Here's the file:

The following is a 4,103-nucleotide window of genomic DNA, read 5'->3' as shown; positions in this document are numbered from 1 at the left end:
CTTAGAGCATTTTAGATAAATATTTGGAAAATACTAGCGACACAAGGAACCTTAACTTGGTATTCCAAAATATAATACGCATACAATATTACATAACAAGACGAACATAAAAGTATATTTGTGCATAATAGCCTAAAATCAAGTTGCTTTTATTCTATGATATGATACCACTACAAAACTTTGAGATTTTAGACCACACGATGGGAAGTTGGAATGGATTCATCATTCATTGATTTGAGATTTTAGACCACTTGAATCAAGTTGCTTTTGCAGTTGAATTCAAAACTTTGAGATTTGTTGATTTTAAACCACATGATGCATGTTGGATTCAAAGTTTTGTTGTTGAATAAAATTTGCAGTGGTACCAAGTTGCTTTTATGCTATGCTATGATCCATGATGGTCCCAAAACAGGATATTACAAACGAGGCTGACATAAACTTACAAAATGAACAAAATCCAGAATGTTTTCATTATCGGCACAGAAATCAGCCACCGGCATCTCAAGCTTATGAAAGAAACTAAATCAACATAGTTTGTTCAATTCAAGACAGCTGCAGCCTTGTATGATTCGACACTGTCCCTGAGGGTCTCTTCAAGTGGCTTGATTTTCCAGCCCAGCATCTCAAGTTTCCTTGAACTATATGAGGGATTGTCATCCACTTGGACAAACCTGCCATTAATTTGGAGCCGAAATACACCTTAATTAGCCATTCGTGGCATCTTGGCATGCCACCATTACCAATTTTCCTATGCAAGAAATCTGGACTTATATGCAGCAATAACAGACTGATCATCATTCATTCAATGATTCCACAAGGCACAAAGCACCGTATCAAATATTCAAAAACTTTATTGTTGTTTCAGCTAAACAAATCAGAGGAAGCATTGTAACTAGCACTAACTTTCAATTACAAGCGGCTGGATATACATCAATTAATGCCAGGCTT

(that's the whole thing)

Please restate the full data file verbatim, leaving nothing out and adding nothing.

The following is a 4,103-nucleotide window of genomic DNA, read 5'->3' as shown; positions in this document are numbered from 1 at the left end:
CTTAGAGCATTTTAGATAAATATTTGGAAAATACTAGCGACACAAGGAACCTTAACTTGGTATTCCAAAATATAATACGCATACAATATTACATAACAAGACGAACATAAAAGTATATTTGTGCATAATAGCCTAAAATCAAGTTGCTTTTATTCTATGATATGATACCACTACAAAACTTTGAGATTTTAGACCACACGATGGGAAGTTGGAATGGATTCATCATTCATTGATTTGAGATTTTAGACCACTTGAATCAAGTTGCTTTTGCAGTTGAATTCAAAACTTTGAGATTTGTTGATTTTAAACCACATGATGCATGTTGGATTCAAAGTTTTGTTGTTGAATAAAATTTGCAGTGGTACCAAGTTGCTTTTATGCTATGCTATGATCCATGATGGTCCCAAAACAGGATATTACAAACGAGGCTGACATAAACTTACAAAATGAACAAAATCCAGAATGTTTTCATTATCGGCACAGAAATCAGCCACCGGCATCTCAAGCTTATGAAAGAAACTAAATCAACATAGTTTGTTCAATTCAAGACAGCTGCAGCCTTGTATGATTCGACACTGTCCCTGAGGGTCTCTTCAAGTGGCTTGATTTTCCAGCCCAGCATCTCAAGTTTCCTTGAACTATATGAGGGATTGTCATCCACTTGGACAAACCTGCCATTAATTTGGAGCCGAAATACACCTTAATTAGCCATTCGTGGCATCTTGGCATGCCACCATTACCAATTTTCCTATGCAAGAAATCTGGACTTATATGCAGCAATAACAGACTGATCATCATTCATTCAATGATTCCACAAGGCACAAAGCACCGTATCAAATATTCAAAAACTTTATTGTTGTTTCAGCTAAACAAATCAGAGGAAGCATTGTAACTAGCACTAACTTTCAATTACAAGCGGCTGGATATACATCAATTAATGCCAGGCTT